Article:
A team from England evaluated whether blood in the stomach at endoscopy reflects severity of bleeding and predicts clinical outcomes. They also investigated whether therapeutic agents could alter gastrointestinal (GI) bleeding.
A total of 414 consecutive admissions with suspected upper GI bleeding were included in the study.
Patients were randomized to receive one of four regimens. These were lansoprazole 60 mg followed by 30 mg four times daily, tranexamic acid 2 g followed by 1 g four times daily, both drugs, or placebo for four days, until discharge or a clinical end point occurred.
Logistic regression analysis was used to determine predictors of endoscopic changes and clinical outcomes, and to investigate the effects of drug treatments on blood in the stomach.
Of 414 patients with suspected upper GI bleeding, 379 were endoscoped. Upper GI bleeding was confirmed in 316.
Sixteen patients required surgery within 30 days and 16 died on the index admission.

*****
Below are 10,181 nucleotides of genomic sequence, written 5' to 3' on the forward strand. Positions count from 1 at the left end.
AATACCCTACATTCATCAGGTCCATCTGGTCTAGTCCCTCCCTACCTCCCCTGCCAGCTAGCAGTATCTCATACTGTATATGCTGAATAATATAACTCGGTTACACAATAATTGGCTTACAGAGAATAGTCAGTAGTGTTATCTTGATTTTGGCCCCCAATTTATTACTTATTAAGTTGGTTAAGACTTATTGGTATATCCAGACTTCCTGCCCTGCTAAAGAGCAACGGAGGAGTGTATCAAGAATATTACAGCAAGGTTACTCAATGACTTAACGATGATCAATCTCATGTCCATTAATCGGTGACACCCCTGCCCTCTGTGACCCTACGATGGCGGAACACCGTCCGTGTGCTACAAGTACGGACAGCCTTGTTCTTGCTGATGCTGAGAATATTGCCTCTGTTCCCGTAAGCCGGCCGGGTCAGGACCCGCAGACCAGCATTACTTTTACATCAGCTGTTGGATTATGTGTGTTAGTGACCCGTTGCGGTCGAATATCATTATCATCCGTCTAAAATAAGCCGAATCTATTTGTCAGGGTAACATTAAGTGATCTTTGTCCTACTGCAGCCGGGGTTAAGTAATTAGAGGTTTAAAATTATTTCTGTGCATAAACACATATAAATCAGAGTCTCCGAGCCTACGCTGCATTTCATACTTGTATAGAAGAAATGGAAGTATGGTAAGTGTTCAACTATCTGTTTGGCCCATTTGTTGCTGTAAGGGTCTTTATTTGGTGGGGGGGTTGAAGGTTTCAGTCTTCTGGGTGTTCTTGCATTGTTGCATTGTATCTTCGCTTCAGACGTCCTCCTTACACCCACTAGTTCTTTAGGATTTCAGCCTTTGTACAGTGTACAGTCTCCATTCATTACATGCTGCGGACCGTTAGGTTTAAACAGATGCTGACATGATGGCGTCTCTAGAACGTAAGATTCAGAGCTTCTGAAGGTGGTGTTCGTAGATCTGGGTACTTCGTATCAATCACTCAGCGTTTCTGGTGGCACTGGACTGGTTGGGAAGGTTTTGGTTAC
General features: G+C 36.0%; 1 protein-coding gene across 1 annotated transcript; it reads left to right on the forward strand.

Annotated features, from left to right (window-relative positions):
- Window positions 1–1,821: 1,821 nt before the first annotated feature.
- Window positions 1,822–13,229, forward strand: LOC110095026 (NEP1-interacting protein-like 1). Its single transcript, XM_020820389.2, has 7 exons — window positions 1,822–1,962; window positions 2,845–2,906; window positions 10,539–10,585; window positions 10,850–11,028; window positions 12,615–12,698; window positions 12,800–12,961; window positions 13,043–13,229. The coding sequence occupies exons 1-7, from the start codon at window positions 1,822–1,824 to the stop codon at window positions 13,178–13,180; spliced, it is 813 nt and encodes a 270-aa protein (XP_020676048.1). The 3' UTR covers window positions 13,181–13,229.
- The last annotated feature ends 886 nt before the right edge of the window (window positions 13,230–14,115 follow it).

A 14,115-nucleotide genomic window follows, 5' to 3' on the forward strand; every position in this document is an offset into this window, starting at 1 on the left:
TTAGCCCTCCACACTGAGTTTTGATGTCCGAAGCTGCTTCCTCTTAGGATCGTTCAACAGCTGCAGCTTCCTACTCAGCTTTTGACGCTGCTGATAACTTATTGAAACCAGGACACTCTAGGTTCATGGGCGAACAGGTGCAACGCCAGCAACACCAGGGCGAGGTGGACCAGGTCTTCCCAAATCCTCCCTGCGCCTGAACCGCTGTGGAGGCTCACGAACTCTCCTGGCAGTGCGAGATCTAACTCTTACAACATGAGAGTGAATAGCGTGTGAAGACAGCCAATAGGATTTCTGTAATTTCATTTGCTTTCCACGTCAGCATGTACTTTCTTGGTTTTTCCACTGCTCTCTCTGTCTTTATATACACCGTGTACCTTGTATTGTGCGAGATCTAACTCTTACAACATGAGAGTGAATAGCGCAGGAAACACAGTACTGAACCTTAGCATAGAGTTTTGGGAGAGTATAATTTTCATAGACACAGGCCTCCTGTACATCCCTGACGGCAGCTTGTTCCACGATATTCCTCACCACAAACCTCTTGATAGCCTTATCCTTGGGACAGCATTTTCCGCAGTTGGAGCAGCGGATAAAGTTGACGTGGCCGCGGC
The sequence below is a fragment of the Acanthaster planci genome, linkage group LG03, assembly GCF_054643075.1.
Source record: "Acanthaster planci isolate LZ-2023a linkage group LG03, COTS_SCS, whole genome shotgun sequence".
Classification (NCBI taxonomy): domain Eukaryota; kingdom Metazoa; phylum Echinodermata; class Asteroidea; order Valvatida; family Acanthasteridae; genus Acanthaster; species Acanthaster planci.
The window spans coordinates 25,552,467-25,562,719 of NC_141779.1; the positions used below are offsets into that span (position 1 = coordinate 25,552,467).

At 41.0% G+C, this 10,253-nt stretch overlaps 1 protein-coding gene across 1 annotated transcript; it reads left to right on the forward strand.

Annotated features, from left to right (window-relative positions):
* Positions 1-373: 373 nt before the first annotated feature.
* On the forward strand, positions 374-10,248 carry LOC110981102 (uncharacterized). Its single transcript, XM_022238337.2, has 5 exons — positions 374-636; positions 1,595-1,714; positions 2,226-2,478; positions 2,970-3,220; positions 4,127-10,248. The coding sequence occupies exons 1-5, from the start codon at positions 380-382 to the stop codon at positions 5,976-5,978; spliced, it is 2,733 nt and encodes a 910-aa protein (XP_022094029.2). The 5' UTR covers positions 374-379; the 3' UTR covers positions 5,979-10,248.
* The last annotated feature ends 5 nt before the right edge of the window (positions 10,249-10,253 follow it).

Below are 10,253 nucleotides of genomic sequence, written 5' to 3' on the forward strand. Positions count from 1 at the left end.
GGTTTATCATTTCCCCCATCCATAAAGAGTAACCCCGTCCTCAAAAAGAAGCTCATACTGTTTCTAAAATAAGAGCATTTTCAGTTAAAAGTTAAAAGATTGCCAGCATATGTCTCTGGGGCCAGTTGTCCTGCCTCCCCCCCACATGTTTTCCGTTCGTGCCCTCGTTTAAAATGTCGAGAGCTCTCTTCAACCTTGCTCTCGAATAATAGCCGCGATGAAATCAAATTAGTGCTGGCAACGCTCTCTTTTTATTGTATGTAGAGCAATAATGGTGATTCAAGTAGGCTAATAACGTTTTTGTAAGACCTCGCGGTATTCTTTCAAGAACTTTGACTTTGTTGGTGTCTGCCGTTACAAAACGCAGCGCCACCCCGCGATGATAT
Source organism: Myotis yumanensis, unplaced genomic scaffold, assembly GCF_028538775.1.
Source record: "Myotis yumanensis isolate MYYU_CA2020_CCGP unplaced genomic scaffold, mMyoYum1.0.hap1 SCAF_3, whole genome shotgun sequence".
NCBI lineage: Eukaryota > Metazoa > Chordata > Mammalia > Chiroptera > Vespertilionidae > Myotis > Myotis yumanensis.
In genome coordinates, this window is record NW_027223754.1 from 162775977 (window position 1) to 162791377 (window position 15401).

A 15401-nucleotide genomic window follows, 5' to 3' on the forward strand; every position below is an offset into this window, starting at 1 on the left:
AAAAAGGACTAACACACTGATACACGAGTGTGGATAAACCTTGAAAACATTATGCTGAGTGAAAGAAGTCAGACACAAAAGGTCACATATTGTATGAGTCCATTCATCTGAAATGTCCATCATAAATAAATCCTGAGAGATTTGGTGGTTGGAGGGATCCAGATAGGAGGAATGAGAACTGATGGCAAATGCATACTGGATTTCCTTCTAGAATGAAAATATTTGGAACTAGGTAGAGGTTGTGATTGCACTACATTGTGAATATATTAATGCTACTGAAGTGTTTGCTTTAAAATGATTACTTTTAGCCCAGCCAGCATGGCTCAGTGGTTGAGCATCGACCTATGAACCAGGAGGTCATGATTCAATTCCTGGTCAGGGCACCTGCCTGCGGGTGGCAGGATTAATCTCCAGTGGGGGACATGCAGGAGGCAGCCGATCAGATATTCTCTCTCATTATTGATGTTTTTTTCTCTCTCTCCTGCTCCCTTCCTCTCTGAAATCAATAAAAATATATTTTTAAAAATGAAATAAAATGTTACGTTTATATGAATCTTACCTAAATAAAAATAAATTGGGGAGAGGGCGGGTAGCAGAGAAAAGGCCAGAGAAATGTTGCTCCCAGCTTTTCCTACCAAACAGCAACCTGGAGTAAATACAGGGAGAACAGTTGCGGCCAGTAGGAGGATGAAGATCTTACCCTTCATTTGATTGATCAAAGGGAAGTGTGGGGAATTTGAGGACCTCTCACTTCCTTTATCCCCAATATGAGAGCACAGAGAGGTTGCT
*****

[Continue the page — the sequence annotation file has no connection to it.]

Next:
Trial treatments were evaluable on a per protocol basis in 228 patients.
The amount of blood in the stomach was found to reflect initial risk. There were significant associations with high-risk categorization (odds ratio 3.7 for more than a trace versus none/trace), age (1.5 per decade), and initial pulse (1.02 per beat). The amount of blood also predicted re-bleeding (9.2) and surgery (8.2).
Other stigmata were less significant in these respects. The amount of blood in the stomach at endoscopy was reduced significantly by both lansoprazole (0.22) and tranexamic acid (0.27), although there was no evidence of synergy.
| Odds ratios of stomach in the blood at endoscopy:|
Tranexamic acid 0.27
Professor Chris Hawkey, of the University Hospital, Nottingham, concluded on behalf of the group, "Blood in the stomach reflects clinical features in patients with acute upper gastrointestinal bleeding, and is reduced by treatment with lansoprazole and tranexamic acid."